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The Battalion. (College Station, Tex.) 1893-current, September 18, 1986, Image 1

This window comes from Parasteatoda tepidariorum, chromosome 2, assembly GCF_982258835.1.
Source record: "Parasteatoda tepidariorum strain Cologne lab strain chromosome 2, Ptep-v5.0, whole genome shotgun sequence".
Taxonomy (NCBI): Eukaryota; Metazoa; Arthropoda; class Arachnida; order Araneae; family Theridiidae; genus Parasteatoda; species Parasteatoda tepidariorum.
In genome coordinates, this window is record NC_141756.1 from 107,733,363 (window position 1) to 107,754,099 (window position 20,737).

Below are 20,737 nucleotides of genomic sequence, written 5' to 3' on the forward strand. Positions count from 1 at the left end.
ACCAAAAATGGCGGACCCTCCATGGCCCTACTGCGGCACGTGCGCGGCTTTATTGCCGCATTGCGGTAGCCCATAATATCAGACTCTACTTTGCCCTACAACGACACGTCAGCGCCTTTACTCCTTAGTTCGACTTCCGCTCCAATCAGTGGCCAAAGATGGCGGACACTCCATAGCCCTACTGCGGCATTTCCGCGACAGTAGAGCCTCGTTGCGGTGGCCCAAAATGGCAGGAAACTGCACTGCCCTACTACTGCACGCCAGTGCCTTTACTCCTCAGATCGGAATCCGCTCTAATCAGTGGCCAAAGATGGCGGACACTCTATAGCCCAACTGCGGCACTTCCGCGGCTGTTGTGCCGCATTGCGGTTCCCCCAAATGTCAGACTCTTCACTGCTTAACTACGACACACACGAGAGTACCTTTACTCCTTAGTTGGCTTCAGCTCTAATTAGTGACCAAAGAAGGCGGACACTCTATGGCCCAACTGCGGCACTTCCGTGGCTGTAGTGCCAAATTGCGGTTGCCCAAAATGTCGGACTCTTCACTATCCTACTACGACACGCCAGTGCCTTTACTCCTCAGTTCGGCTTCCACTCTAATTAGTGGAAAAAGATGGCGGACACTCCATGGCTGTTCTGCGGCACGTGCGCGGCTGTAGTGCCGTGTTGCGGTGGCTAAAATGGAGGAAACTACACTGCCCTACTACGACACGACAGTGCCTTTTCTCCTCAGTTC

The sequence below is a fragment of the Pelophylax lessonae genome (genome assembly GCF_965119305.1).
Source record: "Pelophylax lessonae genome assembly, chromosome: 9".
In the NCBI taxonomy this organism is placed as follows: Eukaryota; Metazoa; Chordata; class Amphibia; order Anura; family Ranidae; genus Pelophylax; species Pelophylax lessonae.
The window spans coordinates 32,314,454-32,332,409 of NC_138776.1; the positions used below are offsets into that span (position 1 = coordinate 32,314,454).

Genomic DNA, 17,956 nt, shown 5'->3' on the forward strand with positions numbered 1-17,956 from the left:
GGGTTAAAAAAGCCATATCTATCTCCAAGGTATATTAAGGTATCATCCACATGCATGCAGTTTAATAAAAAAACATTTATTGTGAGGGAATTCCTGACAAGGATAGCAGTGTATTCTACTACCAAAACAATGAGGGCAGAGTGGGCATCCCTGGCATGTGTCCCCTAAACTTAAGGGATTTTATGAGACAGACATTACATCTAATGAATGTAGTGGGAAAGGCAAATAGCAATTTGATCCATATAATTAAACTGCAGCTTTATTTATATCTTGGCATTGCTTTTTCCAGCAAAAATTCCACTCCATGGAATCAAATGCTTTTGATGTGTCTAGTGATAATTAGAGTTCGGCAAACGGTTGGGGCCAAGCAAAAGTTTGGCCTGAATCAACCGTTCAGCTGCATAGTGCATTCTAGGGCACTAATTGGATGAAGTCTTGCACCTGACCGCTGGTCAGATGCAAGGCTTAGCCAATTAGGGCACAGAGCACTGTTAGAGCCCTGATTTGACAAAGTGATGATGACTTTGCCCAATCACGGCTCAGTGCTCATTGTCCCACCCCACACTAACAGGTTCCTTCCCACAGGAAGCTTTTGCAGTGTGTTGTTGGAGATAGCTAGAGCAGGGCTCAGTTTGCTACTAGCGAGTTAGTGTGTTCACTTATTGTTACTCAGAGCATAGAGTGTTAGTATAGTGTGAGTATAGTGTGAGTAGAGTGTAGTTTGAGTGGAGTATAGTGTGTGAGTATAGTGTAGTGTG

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Tl£ xa ^f M D _ The Battalion oil 82 No. 211 GSPS 045360 10 pages College Station, Texas Thursday, September 18, 1986 enote confirms Rehnquist, 65-33 SHINGTON (AP) — The nate, after three months of divi- \THm LIKE teU OF^.tepebate over William H. Rehnqu- I THE Wflntegrity and commitment to j riglus, confirmed him as die Hi’s 16th chief justice Wednes- ewMioN. By a 65-33 vote, the Senate ap- :d President Reagan’s elevation Bhnquist, the Supreme Court’s 1 politically conservative mem- ir nearly 15 years. He replaces ig Chief Justice Warren E. Tie Senate then immediately con- |Hd, by a 98-0 vote, the nomi- j^»i of Antonin Scalia, a federal Hds court judge, to fill the Su- •eiD' Court vacancy created by jjrgt r’s departure. i Oily two of the Senate’s 53 Re- Hrans, Lowell Weicker of Con- Hut and Charles Mathias of Maryland, voted against the Rehn quist nomination. Sixteen of the Senate’s 47 Demo crats voted for the nomination. Sens. Jake Garn, R-Utah, and Barry Goldwater, R-Ariz., did not participate in either vote. Earlier, Republicans were success ful in curtailing the debate in a 68-31 procedural vote, paving the way to the final vote hours later. Rehnquist, in a brief encounter with reporters Wednesday evening, was asked if he thought the advise- and-consent process had been ardu ous. “From my point of view, it has,” he replied. As chief justice, Rehnquist would serve as the nation’s top judge and the “first among equals” on the Su preme Court. As the speech-making wound down Wednesday, Sen. Charles Ma thias of Maryland became the sec ond Republican to announce his op position to Rehnquist. “I can no longer cast my vote in favor of his confirmation,” said Ma thias, who previously supported the nomination. “I am sufficiently trou bled by the real possibility that he acted improperly in failing to (dis qualify) himself’ in a 1972 Supreme Court decision upholding a domestic wiretapping program Rehnquist helped establish as a government lawyer. Mathias’ vote bolstered Demo cratic claims that opposition to Rehnquist was not based purely on partisan politics. Sen. Howard Metzenbaum, D- Ohio, previously had rebutted Re publican claims that opponents of Rehnquist’s nomination were trying to remake the 1984 presidential elec tions. He noted that the Senate ap proved Reagan’s only other Su preme Court nomination, that of Justice Sandra Day O’Connor in 1981, by a 99-0 vote. Despite heated hearings before the Senate Judiciary Committee, Rehnquist’s nomination was sent on to the Senate last month by a 13-5 vote of the panel. Democrats attacked him as insen sitive toward minorities and women and contended that he has a too-nar- row view of individual rights. They disclosed that the deed of Rehnquist’s summer home in Greensboro, Vt., contains a restric tive covenant barring its sale to Jews. Rehnquist said he had been told about the legally unenforceable re striction by his Vermont lawyer when he bought the home in 1974, but had forgotten about it. He is tak ing legal action to have the restric tion deleted. Also disclosed at the hearings was the fact that as a lawyer in Phoenix, Ariz., two decades ago, Rehnquist owned a home with a deed bearing a similar clause barring its sale to non whites. He said he had not known about it. Rehnquist’s brother-in-law, Har old D. Cornell of San Diego, says Rehnquist, unethically, failed to tell him about the terms of a $25,000 family trust. Rehnquist has refused to comment on the allegations. Five people swore under oath that Rehnquist played an active role in harassing and intimidating black and Hispanic voters as a Republican Party official in Phoenix in the early 1960s. As he had during his 1971 confirmation hearings, Rehnquist swore under oath he could remem ber no such incidents. As they had in 1971, Rehnquist’s opponents said a 1952 memoran dum he wrote as a Supreme Court law clerk supporting racial segrega tion reflected his own view. Rehnqu ist again testified that the memo did not represent his personal beliefs. A 1970 memo was made public in which Rehnquist, then a Justice De partment lawyer, responded to a Nixon White House request and ad vocated a constitutional amendment to allow continued racial segregation of school districts through neighbor hood school plans. Another unearthed memo written by Rehnquist as a government law yer opposed the Equal Rights Amendment. v in Moslemwi the letter wot en in a telei asks: “Why ninute by i st Daniloffbui ne minute in 't do anything# *e Americans.’’ released bv It! .14, 1985. At that the other .•( uted il 1/Shi s in kuwaitijai U.S. orders expulsion of Soviet diplomats \GT0N (API and the General p., after month have agreedc#*J -year contract totaling $4.5 itract, announci n a brief Is for General orth, Texas,di' OF-lfis by May itract reflectsthBlMembers of the Texas A&M Polo Club, from left, 40 fighting Fat HRogerio Nobrega, Sheri Kurz, Jenny Sharrock, year duringlkl^fcavid Hughes and Billy McCaskill get their first om fiscal WASHINGTON (AP) — The Reagan administration ordered the expulsion of 25 United Nations- based Soviet diplomats Wednesday, but said the action was unrelated to the spy charges Moscow has filed against American journalist Nicholas Daniloff. State Department spokesman Bernard Kalb said the expulsion was a follow-up to a U.S. decision an nounced six months ago, to force cutbacks in the Soviets’ United Na tions presence. The administration has main tained that the Soviet staff at the United Nations is disproportionately large and engages in spy activities. For its part, the Soviets have in sisted that the required reductions violate the obligations the United States has undertaken as host coun try for the United Nations. The names of the personnel af fected by the order were turned over to Soviet officials by the U.S. ambas sador to the United Nations, Vernon’ Walters. The 25 were given until Oct. 1 to leave the country. The Soviet U.N. Mission immedi ately signaled that it will resist the the order. “I think there will be a protest,” Valentin G. Karymov, a senior coun selor at the Soviet mission, told a re porter by telephone. The diplomat, however, said the U.S. note first would be studied by Moscow before a formal response is made. An informed source who does not work for the government, but who specializes in intelligence matters, said it was understood that most if not all of the 25 Soviets worked for the two principal Soviet intelligence agencies, the KGB and the GRU. The source insisted on anonymity. Roy Godson, professor of govern ment at Georgetown University, called the expulsion “an unprece dented and historic step in Soviet- American relations.” “For the first time ever, the United States has dealt the Soviet es pionage apparatus in the United States, particularly in New York, a devastating blow,” Godson said. “It will take Moscow years to recover.” Last March, the Reagan adminis tration announced that the Soviets would be required to reduce their U.N. staff by from 275 to 170 over a two-year period in increments of roughly 25 every six months. The Soviet delegation is more than twice the size of the next largest delegation. Of the 105 to be sent home, a small number would be attached to the staffs of two Soviet republics, Ukrainia and Byelorussia. All 25 af fected by Wednesday’s announce ment, however, represent Moscow’s delegation. But Kalb refused to say whether any had engaged in spying. Since March, the spokesman said, “the Soviet mission has rebuffed re peated U.S. requests that it cooper ate in implementing the necessary reduction by advising us which posi tions would be eliminated to achieve the ceilings established.” mains of A&M graduate identified in Laos etter times ahead’ for Texas farmers r-year buy, lb -year procured ■ as authorized‘ ,i; e 1985 in a M' action expetsfc Force andG# MATHIS (AP) — Relatives of a e nation's seco-ftx;is A&M graduate who had been ■ contractor,OTissiug in Laos since 1972 say they ; the deal ever jere sad but comforted to get offi- ;t multi-yearp'J^Bconfirmation that his remains ic, coveringllitfH been identified by the govern- 1982 to fiscal tent. 0 planes at a 'Bwe can quit worrying and quit 2.6 billion. TlHdering,” said Alice Ramsower. eves it saved ‘When you have a child gone, you monthatdeal ivant to know what happened. I’m Force saidtodi'mglad. But now it will be final and e roughly JSoF fiamvill be a comfort.” ling itself noi'J >f 720 planes DJ seriod. ice previousM gs result from ■ral Dynamics I 11 ® e productionb# „ „ . . ne operation § By Connie Kenjura jm Reporter Hexas is experiencing its toughest ^^^^^^ptancial times since the 1930s, but B y eai P rom ' ses to be a better Hk Bfor Texas farms, a Texas A&M konmnist says. : Di Carl Anderson, in ;i recent I jftvsletiei In mi the I ex,is Agriewl I pi Extension Service, said Texas B receipts for 1986 are expected He considerably less than those in JjSfcW f985, even with the increase in live- I 7 prices during the last half of If Hear. Huring hard times, he said, the ^ lurvivai of the farm will depend on Hit is rim. Bl’imes are lean for Texas agricul- jgfj ure, but they have been lean befo- re," Anderson said. “This is one time t think those who manage a farm business, and not just a farm, will do 11,” plough Texas agriculture is gling financially, it would be h worse off without the aid of rnment programs, Anderson overnment programs are a !ty net for the farm income,” he “The government programs able for farmers are letting the An Army laboratory positively identified the remains of Air Force Lt. Col. Irving B. Ramsower II, Class of ’57, the Pentagon announced Tuesday. His remains were among 14 bod ies recovered during the excavation of an airplane crash site in Laos last February. Ramsower earned a degree in ge ology at. Texas A&M and was a member of the Corps of Cadets. The family was told in 1972 that Ramsower was believed to have been aboard a plane that crashed over Laos. In 1978, the Air Force de clared Ramsower dead. Relatives said they still held out for confirmation. “It just wore on and on,” said cousin Earl Ramsower. “You always hoped, but it didn’t happen this time.” Earl Ramsower said his cousin, an Eagle Scout and high school quar terback was a quiet man who was well liked in his hometown of Ma this, a small South Texas farming community where his mother, Alice, still lives. Ramsower entered basic training in Valdosta, Ga. He met and mar ried his wife, Jutta, while he was sta tioned in Germany for four years. The couple later moved to Florida. A military funeral was pending at Arlington National Cemetery in Ar lington, Va. Nation's largest farm lender may run out of funds in '87 WASHINGTON (AP) — The Farm Credit System, the nation’s largest farm lender, is likely to run out of money early next year and will have to come to Congress for a financial bailout, congressio nal investigators said Wednesday. The General Accounting Of fice, in testimony released by Rep. Ed Jones, D-Tenn., esti mated the system’s losses this year will hit a record $2.9 billion, eclipsing losses in 1985 of $2.7 billion. William J. Anderson, GAO as sistant comptroller general, ad vised lawmakers to begin plan ning now for how the financial crisis will be handled. “We cannot be certain about the precise time at which the sys tem’s surplus will be effectively exhausted,” Anderson said in a testimony prepared for a hearing today before Jones’ Agriculture credit subcommittee. He said the system believes it will lose only $1.7 billion this year rather than the GAO’s higher figure. farmers stabilize and adjust their re sources out of agriculture.” Anderson said part of the de crease in cash receipts will be made up by increased government pay ments to the farmer. He said Texas agriculture would show little or no income in 1986 if it were not for gov ernment payments to the crop sec tor. The main reason receipts will be far below 1985 levels is the weakness of overall prices of the major crops, Anderson said. He said there is a large weakness in the current mar ket for wheat, corn, grain and cot ton. Low cotton prices are one of the main concerns for Texas, Anderson said. The cotton industry is the state’s top industry, making up 10 percent of the state’s total cash rec eipts, he said. He added that cotton prices are low because of adverse weather con ditions. Delayed crops resulted when the season started out too dry, then became too wet, he said. The world market price for cotton now is 20 cents a pound, compared to 55 cents a pound last year, Ander son said. He said crop prices have contin ued to fall while livestock prices reg istered gains over 1985 levels. At midyear farmers got more for hogs, cattle, broilers and eggs but less for corn, oranges and wheat, he said. The cattle industry makes up 40 percent of Texas agriculture, An derson said. Beef prices have finally begun to steady and even rally, he said, because farmers decreased the number of cattle to balance with de mand. Pork has a low profile in Texas, but the prices have increased due to a decline in supply, Anderson said. Anderson said producers should concentrate on building their busi nesses around financial and price risk management. Farmers who have a strong farming plan are sur viving and holding together during the depressed times, he said. 5 killed as bomb demolishes store in French capital PARIS (AP) — Terrorists struck the French capital Wednesday for the fifth time in 10 days, demolishing a clothing store with a bomb thrown from a car. Five people were killed and 58 injured, authorities said. Three people were killed and more than 100 injured in the pre vious bombings, which prompted the government to adopt tough anti-terrorist measures. Two groups seeking to free three im prisoned Middle Easterners have issued conflicting claims of re sponsibility for those attacks. One woman passer-by was blown apart by Wednesday’s blast in central Paris, and a witness said another victim was lifted several yards into the air. “It is an incred ible sight, many women, children, blood everywhere,” said a witness who refused to give his name. The bomb was tossed from a black BMW carrying two musta chioed men, one of whom rolled down the window and tossed the bomb at the Tati clothing and textile store in the Montparnasse district, said Laurent Davenas, an assistant state prosecutor. Windows were blown out at several businesses. The sidewalk in front of the Tati store was cov ered with glass, debris and bleed ing victims, many crying out for help. Police cleared a plaza, the Place du 18 Juin, and used it as a helicopter landing pad to evac uate those with the gravest inju ries. A spokesman for the public hospital authority said 19 of those injured in the 5:25 p.m. bombing were in serious condition. “The most seriously wounded were treated on the sidewalk in front of Tati,” one witness said. “I saw people dying.” “It was horrible,” another wit ness said. “A young woman, her legs cut, had half of her face torn off. All you could see tvas bleed ing bodies.” Premier Jacques Chirac called an emergency meeting of his top security ministers immediately af ter the attack. The attack was the bloodiest since the recent wave of bomb ings began Sept. 8. Earlier explo sions hit a city hall post office, a cafeteria in suburban La Defense, the Pub Renault on the Champs- Elysees Avenue and police head quarters in central Paris. Groups calling themselves the Committee for Solidarity with Arab and Middle East Political Prisoners and the Partisans of Rights and Freedom have issued conflicting claims of responsibil ity for the earlier bombings and threatened new attacks unless Georges Ibrahim Abdallah and two other jailed Middle Eastern ers are freed. In Beirut, an Arabic statement signed by the Committee for Sol- diarity threatened to launch at tacks in the United States. The two-page statement, deliv ered Wednesday to the indepen dent newspaper An-Nahar, said, “We shall meet soon in your great states. We shall get acquainted with great states, your cities, your skyscrapers, your Statue of Lib erty.” French police said Wednesday that Abdallah’s brother, Robert, was a prime suspect in the cafete ria bombing, and 200,000 posters were being distributed with his picture and that of another brother, Maurice. Authorities of fered a reward of one million francs — $150,000 — for infor mation leading to their arrest. The two brothers convened a news conference in the northern Lebanese city of Tripoli, denying involvement in the bombings and saying they had not been in France in two years. Their statement was made just before the Wednesday attack. Georges, the suspected leader of a group called the Lebanese Armed Revolutionary Factions, is serving a four-year prison term for possession of arms and false papers.